I didn’t have the word polyamory back when I was twenty. I figured out that I wasn’t monogamous at nineteen, but without the word, without a community, I was shooting blind. I tried explaining it to my coworkers, and it completely backfired.
I don’t remember the moment I first learned the word polyamory, but it clarified so much. It’s validating. It gives us a banner to make our voices heard.
I’m going to use numbers and letters in place of names for the people sitting around the table at 3’s house. If they ever stumble upon this, they’ll know who they are. To them, I’m 2. These numbers do not signify any sort of rank. Although there is a certain level of seniority, we are essentially equals within the organization.
Two years ago, when I worked under 3, I let it slip to 3 that I’m polyamorous. She and her husband still came to my wedding last year. We have not discussed the fact that I’m polyamorous since that day two years ago, but 3 recommended me highly when the position for 2 needed to be filled.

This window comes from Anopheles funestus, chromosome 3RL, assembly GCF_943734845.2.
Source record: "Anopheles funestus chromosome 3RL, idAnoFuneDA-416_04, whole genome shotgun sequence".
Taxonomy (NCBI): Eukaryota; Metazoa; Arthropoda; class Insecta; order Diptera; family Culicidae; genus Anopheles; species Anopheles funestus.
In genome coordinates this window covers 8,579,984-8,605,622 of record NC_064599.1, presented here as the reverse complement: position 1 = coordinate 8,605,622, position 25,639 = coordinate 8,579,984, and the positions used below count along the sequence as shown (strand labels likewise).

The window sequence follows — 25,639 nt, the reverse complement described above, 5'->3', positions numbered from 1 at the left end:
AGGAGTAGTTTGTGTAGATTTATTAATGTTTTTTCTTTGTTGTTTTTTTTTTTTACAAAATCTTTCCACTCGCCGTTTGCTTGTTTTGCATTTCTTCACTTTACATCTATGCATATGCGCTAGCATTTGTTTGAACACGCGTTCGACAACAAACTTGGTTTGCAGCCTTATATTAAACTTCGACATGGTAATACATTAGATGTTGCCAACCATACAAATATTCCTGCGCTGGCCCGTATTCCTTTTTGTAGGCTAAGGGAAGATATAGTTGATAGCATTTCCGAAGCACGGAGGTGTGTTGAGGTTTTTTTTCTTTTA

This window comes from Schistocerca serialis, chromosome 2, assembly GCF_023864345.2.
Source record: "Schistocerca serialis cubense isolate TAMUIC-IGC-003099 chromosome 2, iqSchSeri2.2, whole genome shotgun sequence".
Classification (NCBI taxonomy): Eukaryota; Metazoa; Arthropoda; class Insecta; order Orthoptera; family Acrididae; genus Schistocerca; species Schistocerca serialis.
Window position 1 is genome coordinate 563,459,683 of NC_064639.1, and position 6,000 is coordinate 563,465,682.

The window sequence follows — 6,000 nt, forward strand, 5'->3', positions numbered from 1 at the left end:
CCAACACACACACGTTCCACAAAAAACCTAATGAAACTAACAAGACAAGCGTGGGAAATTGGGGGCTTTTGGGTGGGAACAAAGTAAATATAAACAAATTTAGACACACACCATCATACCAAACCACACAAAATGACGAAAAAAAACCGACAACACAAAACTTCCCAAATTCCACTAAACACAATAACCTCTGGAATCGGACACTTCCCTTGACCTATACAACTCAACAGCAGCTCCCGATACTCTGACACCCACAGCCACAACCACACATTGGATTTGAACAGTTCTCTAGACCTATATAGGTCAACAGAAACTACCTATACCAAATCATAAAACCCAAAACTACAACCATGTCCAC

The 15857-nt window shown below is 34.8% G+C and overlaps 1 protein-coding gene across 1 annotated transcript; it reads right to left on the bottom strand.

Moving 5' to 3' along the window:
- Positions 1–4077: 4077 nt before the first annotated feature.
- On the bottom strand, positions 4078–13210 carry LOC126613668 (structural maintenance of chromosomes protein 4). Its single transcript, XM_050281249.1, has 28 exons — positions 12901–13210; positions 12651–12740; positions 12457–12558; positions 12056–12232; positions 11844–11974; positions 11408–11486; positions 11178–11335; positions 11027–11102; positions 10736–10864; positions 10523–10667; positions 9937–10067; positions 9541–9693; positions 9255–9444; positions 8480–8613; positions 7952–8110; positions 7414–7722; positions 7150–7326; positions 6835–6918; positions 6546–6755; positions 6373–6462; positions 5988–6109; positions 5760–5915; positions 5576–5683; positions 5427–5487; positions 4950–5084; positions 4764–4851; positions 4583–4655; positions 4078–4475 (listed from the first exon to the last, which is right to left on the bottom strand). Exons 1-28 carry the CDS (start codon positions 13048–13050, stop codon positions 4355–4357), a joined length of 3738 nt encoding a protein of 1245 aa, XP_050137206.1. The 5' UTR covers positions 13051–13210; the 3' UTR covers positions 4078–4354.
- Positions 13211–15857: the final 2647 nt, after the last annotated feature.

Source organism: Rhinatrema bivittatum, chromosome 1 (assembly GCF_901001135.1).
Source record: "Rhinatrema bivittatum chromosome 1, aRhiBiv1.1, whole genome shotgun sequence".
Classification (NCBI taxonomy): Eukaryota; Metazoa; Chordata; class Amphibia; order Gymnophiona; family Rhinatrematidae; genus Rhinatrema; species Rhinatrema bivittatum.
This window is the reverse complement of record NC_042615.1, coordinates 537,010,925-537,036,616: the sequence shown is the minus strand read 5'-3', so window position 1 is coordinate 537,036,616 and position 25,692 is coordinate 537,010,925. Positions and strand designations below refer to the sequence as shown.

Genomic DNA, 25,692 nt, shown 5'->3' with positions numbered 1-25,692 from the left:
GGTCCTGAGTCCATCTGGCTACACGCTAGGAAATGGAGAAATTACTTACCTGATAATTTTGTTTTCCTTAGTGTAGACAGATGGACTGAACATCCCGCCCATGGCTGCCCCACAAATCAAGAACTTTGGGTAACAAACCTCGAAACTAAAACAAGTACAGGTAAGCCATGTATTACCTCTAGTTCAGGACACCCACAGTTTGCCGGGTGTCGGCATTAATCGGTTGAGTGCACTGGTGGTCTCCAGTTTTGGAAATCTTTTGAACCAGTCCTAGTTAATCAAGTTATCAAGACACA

During the meeting on Saturday, we broke for pizza and spent some time socializing. I was sitting next to 5. 5 told me that when she was growing up, nobody was gay. She went on to clarify that gay people still existed back then, but nobody would admit it. Gay people didn’t feel safe exploring/expressing that part of themselves. It wasn’t talked about. Gay people didn’t have a word to describe themselves.
I couldn’t resist responding. “That’s exactly what I’ve been trying to tell the polyamorous community. They say we’re not disenfranchised and oppressed, but we’re going through the same thing.”
Dead silence befell the entire room.
3 took that opportunity to resume the meeting and started discussing organizational matters again. I sat there with my stomach churning, wondering if I would get kicked out or ostracized for what I just said. It took a while for me to get back into the swing of the meeting.
4 brought up his latest job in Kazakhstan.
5 then said, “My friend’s sister is the number one prostitute in all of Kazakhstan.”
I wanted to blurt, “Cool!” but I didn’t know if 5 was serious or not. I held my tongue.